The arrival of summer officially marked the completion of Middlesex’s first full semester in the Bass Arts Pavilion and Danoff Center for the Visual Arts. Throughout the spring, students and faculty filled these magnificent new facilities with their boundless creativity, energy, and artistry. The largest new space, the Kaye Main Stage, hosted all-school assemblies, renowned guest speakers, and, most notably, the Theatre Departments’ production of Kiss Me Kate. Scroll through the gallery below for photos of the spectacular performance, and click here for a full list of the cast and crew.
For smaller productions, rehearsals, and theatre classes, students and faculty can use the new Fortmiller Studio Theatre. Below, Performing Arts Department Head Tom Kane works with his Advanced Acting students in what’s affectionately known as “The Fort.” A gift of James and Leslie Dolce, along with their son Eric ’15, this black box theatre is named for retired Associate Head of School Hugh Fortmiller, who taught drama early on during his 40-year tenure at Middlesex.
Just past the Fortmiller Studio Theatre’s upper entrance (at right, top of stairs), the Bass Arts Pavilion connects with the Danoff Center for the Visual Arts.
In her spacious, light-filled studio for drawing and painting, Visual Arts Department Head Stacey McCarthy has a central work table, ample room for easels, and individual cubicles for the students developing portfolios during her yearlong Advanced Placement Studio Art course.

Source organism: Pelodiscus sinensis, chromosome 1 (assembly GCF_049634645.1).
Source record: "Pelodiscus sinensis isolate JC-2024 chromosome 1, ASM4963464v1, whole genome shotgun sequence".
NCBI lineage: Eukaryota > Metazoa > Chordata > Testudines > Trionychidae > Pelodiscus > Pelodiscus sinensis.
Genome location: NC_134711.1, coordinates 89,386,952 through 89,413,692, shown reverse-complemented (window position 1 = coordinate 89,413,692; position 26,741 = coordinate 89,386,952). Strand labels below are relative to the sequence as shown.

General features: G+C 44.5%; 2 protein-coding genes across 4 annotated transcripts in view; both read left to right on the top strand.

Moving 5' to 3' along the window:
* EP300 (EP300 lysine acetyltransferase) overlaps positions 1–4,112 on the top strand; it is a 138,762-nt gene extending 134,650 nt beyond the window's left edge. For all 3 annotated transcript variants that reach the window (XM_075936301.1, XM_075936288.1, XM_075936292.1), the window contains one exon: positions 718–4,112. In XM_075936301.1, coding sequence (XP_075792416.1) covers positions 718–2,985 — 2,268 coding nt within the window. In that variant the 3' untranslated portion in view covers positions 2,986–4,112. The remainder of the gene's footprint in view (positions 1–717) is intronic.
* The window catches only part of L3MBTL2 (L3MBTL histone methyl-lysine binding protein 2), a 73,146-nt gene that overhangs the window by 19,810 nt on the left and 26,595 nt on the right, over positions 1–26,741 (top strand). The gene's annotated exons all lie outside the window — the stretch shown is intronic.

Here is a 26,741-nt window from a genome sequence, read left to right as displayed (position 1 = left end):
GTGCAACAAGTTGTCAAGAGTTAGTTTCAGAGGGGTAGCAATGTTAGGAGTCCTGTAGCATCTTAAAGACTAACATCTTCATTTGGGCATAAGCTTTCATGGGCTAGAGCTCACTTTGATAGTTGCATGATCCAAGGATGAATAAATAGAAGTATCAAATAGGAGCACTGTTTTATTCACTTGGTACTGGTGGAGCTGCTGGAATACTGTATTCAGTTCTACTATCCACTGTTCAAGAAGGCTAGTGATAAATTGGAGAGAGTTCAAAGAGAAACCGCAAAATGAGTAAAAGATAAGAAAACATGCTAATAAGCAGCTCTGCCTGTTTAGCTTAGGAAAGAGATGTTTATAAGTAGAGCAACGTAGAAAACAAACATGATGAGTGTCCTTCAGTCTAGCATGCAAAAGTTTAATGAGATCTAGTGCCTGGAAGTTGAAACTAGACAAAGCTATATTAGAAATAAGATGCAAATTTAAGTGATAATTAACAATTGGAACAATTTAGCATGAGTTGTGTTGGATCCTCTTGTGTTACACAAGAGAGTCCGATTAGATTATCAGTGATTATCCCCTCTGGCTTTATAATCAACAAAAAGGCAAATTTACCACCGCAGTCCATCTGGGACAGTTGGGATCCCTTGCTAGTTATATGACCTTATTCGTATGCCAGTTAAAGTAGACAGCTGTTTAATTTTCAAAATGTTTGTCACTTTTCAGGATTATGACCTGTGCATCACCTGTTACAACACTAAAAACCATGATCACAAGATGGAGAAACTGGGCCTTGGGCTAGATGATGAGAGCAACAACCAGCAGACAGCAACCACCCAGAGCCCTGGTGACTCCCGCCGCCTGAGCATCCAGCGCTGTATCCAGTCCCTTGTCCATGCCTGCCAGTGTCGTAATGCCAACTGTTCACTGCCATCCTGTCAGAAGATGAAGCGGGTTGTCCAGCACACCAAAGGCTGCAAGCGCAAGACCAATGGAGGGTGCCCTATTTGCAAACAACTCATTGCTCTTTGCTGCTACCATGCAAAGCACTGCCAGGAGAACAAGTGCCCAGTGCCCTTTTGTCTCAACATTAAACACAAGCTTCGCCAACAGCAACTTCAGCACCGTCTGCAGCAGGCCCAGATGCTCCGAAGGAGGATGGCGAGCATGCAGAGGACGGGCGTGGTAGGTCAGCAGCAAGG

Student art is featured throughout the building in open galleries:
Students in Ryan DuBray’s Video Production course can use the studio end of the classroom for filming. A separate classroom next door is dedicated to digital photography.
In the large studio area, faculty member Danielle Potwin (second from left) teaches her Ceramics courses; two adjoining rooms provide places for glazing and drying pieces, and for firing them in the kiln.
Providing plenty of benches for seniors, the Kettell Plaque Room was given by the late George Senkler ’52 to honor former faculty member Russell H. Kettell (1910), who taught plaque carving and geography (among other subjects) from 1921–1956.
Doug Worthen ’96 leads an Introductory Mindfulness course for new faculty and staff in the Loring W. Coleman ’38 Mindfulness Studio, which overlooks Bateman’s Pond and the Warburg Library. Given as a 50th reunion gift by members of the class of 1968, the space is named in honor of Middlesex’s longtime art teacher (1948–1972) who was also a daily practitioner of meditation.
From the upstairs lobby of the Bass Pavilion, windows offer a glimpse of a garden labyrinth. This outdoor spot for contemplation was given in memory of James Freeman Clarke (1906) by his son, the late Eliot C. Clarke ’47, and Eliot’s daughter, Victoria A. L. Clarke ’85.
Next to the Mindfulness Studio is a flexible space for classes or meetings that has been dubbed the “Best Room on Campus” for its unique view. Beside this are two art history classrooms: One was named for the late Stephen B. Boutwell ’73 by his widow, Trustee Mary Lou Boutwell, and their sons, Rob ’02 and Charlie ’06; the other is the gift of Lanford and Kathy Liu, parents of Nick ’16 and Lillian ’21.
With beautiful globe lights hanging overhead, the stairways in the atrium of the Bass Arts Pavilion lead down to the main level of the Kaye Theatre and to the Ishibashi Gallery. A 50th reunion gift of Hiroshi Ishibashi ’66, the gallery is further supported by his classmates, who created an endowment fund to assist with programming expenses. This spring, the Ishibashi Gallery showcased work from alumnus Rachel Perry ’80.